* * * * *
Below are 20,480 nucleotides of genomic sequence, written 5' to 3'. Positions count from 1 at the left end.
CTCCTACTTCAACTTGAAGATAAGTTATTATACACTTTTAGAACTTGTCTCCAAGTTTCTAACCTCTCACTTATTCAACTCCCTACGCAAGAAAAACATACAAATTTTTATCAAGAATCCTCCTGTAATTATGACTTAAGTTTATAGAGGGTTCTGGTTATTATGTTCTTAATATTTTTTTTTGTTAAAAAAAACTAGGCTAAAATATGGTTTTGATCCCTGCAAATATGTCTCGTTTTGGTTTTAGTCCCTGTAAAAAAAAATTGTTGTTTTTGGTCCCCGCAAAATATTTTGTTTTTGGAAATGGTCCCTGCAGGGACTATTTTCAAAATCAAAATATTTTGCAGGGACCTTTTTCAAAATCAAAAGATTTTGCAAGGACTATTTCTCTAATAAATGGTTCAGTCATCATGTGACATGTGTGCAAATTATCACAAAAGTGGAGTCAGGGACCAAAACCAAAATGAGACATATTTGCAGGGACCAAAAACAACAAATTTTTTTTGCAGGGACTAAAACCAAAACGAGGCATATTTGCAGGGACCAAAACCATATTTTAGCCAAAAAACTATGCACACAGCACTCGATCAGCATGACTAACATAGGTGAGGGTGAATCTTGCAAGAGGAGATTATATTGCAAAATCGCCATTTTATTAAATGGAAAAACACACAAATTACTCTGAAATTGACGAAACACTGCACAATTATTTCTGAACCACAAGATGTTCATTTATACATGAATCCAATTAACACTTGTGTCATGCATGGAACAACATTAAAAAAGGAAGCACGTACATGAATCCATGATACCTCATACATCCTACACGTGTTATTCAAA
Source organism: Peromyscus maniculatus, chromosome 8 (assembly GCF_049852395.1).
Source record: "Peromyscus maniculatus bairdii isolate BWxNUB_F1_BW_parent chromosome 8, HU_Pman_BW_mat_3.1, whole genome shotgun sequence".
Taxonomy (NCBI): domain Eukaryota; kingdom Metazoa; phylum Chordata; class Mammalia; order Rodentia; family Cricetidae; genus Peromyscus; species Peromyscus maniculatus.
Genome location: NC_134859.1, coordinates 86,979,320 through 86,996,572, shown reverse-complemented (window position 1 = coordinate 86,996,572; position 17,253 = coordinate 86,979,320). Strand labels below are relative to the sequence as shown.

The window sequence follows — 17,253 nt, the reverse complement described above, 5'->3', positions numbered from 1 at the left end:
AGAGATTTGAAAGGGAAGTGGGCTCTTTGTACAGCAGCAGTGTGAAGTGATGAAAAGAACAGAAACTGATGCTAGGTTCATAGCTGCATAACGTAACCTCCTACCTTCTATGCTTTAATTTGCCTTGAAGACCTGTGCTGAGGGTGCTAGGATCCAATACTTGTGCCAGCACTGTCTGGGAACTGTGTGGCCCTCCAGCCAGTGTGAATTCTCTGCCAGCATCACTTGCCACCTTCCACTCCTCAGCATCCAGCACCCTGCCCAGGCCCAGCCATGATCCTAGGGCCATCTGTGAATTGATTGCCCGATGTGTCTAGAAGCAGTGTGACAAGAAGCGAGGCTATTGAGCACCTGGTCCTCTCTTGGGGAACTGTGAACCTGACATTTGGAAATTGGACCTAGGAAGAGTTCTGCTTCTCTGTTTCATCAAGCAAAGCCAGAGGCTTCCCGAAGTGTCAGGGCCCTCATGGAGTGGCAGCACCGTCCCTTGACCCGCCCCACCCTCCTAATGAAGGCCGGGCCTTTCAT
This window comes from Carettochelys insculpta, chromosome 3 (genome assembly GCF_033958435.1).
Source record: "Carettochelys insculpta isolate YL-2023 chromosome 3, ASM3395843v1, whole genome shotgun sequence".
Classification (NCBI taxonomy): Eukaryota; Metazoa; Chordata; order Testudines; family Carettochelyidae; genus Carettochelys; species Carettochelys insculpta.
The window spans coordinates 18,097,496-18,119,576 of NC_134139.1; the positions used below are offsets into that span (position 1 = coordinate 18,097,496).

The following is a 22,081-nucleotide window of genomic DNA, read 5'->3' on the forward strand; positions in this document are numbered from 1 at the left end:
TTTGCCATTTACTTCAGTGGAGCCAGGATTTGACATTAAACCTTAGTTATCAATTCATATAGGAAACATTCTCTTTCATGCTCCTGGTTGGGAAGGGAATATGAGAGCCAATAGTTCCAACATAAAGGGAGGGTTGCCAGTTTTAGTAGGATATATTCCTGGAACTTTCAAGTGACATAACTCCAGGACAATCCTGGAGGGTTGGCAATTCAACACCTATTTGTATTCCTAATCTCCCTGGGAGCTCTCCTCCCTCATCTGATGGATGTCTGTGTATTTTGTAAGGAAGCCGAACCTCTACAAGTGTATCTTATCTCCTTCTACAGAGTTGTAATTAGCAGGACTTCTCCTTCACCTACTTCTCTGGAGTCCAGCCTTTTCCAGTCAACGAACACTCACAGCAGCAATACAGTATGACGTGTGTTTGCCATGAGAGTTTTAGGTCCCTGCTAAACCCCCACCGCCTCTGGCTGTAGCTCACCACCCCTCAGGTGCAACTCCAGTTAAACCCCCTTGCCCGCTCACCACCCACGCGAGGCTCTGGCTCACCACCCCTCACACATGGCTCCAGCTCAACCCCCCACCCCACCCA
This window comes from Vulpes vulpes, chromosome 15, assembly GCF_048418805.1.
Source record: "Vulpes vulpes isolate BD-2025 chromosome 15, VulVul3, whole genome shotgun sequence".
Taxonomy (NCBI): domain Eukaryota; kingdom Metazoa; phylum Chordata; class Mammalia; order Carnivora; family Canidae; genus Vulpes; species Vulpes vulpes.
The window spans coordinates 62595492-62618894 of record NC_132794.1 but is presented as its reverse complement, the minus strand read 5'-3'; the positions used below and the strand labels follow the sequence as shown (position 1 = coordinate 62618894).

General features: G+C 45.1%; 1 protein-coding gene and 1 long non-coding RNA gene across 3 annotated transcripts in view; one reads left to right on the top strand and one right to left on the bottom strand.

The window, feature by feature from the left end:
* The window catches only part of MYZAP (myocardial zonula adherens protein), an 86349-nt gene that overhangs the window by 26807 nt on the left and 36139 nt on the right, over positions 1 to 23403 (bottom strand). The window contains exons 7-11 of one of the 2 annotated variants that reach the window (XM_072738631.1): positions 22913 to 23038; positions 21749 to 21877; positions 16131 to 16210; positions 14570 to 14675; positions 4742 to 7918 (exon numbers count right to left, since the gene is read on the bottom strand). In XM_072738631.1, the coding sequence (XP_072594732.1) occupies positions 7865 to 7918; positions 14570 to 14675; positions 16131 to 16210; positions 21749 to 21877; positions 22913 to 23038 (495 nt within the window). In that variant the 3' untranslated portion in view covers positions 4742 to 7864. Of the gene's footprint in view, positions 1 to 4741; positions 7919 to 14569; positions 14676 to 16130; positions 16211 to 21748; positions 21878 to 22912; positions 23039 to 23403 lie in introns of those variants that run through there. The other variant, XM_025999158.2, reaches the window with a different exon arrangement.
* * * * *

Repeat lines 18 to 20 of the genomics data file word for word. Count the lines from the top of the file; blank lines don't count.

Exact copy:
The window spans coordinates 62595492-62618894 of record NC_132794.1 but is presented as its reverse complement, the minus strand read 5'-3'; the positions used below and the strand labels follow the sequence as shown (position 1 = coordinate 62618894).

General features: G+C 45.1%; 1 protein-coding gene and 1 long non-coding RNA gene across 3 annotated transcripts in view; one reads left to right on the top strand and one right to left on the bottom strand.

The window, feature by feature from the left end: